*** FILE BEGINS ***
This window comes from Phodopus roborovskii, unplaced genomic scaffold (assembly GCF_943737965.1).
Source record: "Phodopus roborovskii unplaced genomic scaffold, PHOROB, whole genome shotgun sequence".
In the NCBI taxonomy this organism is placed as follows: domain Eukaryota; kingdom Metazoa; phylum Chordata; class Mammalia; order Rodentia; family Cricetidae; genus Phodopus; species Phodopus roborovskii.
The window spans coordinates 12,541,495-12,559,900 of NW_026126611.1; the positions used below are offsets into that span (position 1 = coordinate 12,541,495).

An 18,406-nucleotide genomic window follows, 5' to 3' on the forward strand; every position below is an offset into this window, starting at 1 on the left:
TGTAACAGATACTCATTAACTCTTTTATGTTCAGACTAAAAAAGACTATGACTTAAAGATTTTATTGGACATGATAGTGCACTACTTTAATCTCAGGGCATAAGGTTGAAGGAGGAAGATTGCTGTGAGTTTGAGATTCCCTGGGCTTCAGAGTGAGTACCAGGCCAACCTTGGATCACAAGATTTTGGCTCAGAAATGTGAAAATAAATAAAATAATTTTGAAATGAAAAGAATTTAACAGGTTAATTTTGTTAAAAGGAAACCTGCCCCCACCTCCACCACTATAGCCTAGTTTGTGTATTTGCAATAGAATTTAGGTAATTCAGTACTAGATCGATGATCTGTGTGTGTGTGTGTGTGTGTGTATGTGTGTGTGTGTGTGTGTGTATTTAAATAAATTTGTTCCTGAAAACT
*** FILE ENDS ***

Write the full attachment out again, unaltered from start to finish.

This window comes from Phodopus roborovskii, unplaced genomic scaffold (assembly GCF_943737965.1).
Source record: "Phodopus roborovskii unplaced genomic scaffold, PHOROB, whole genome shotgun sequence".
In the NCBI taxonomy this organism is placed as follows: domain Eukaryota; kingdom Metazoa; phylum Chordata; class Mammalia; order Rodentia; family Cricetidae; genus Phodopus; species Phodopus roborovskii.
The window spans coordinates 12,541,495-12,559,900 of NW_026126611.1; the positions used below are offsets into that span (position 1 = coordinate 12,541,495).

An 18,406-nucleotide genomic window follows, 5' to 3' on the forward strand; every position below is an offset into this window, starting at 1 on the left:
TGTAACAGATACTCATTAACTCTTTTATGTTCAGACTAAAAAAGACTATGACTTAAAGATTTTATTGGACATGATAGTGCACTACTTTAATCTCAGGGCATAAGGTTGAAGGAGGAAGATTGCTGTGAGTTTGAGATTCCCTGGGCTTCAGAGTGAGTACCAGGCCAACCTTGGATCACAAGATTTTGGCTCAGAAATGTGAAAATAAATAAAATAATTTTGAAATGAAAAGAATTTAACAGGTTAATTTTGTTAAAAGGAAACCTGCCCCCACCTCCACCACTATAGCCTAGTTTGTGTATTTGCAATAGAATTTAGGTAATTCAGTACTAGATCGATGATCTGTGTGTGTGTGTGTGTGTGTGTATGTGTGTGTGTGTGTGTGTGTATTTAAATAAATTTGTTCCTGAAAACT